Prominent game developer Epic Games has filed an antitrust complaint against Apple in the European Union, widening the net of its continuing legal challenges after filing lawsuits in the US, Australia, and the UK, the last of which you can read about in our blog post here.
At the core of the legal dispute is how much control over content and revenue-share technology giants should have in relation to their apps. Epic claims that Apple uses its iOS system to impose commercial burdens on potential rivals, specifically a 30 per cent “tax” on App Store purchases. Epic has alleged that Apple has “not just harmed but completely eliminated competition in app distribution and payment processes” by staging a string of “carefully designed anti-competitive restrictions”, which it argues are in breach of EU law.
The online game “Fortnite” was removed from both Apple’s App Store and Alphabet Inc.’s Google Play Store last year after Epic created a payment system that effectively cut off both companies from the 30% share of users’ spending that they would otherwise charge Epic. Apple announced in November 2020 that they would reduce this “tax” from 30% to 15% for developers making less than $1million through the App Store. Apple has also removed Epic’s developer’s licence for the iOS platform, allegedly in retaliation for Epic cutting Apple out. Epic has sued both Apple and Google for alleged monopolistic conduct in the US, and Apple has countersued.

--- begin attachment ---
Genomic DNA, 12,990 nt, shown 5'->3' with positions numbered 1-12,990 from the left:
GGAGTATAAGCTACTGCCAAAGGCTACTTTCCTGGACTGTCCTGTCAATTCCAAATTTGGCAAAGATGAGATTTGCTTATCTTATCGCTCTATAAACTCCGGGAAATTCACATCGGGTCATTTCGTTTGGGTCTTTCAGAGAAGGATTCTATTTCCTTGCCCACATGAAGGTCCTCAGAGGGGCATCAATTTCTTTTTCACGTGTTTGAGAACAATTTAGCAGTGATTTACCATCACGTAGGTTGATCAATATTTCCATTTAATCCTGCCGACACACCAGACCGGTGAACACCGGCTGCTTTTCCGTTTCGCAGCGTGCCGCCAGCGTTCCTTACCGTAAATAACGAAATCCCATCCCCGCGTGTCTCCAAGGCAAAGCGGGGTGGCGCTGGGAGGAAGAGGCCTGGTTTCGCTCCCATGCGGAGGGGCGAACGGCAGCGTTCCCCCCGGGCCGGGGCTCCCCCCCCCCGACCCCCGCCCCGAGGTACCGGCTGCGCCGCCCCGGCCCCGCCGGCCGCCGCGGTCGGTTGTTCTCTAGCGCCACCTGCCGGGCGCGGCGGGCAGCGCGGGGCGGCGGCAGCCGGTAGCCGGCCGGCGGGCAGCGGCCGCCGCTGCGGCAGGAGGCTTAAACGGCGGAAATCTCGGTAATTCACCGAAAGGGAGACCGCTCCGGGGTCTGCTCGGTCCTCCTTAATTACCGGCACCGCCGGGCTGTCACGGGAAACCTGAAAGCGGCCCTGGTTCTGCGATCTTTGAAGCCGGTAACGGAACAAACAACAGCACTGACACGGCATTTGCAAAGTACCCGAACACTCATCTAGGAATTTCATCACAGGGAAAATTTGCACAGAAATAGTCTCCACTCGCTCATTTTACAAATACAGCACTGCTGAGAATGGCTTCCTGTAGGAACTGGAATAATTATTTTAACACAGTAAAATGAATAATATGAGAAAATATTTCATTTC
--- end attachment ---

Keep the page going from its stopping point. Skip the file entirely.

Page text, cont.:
In the European case, Epic’s legal complaint joins others against Apple, including one filed by music-streaming service Spotify, and the European Commission has started a formal investigation into Apple’s alleged anticompetitive behaviour. The claims also allege that the relevant contractual agreements for app developers are unlawful under Article 101 of the Treaty for the Functioning of the EU.
“What’s at stake here is the very future of mobile platforms,” said Epic Chief Executive Officer Tim Sweeney. “We will not stand idly by and allow Apple to use its platform dominance to control what should be a level digital playing field.”
Please contact Tim Cowen if you have any questions relating to the above.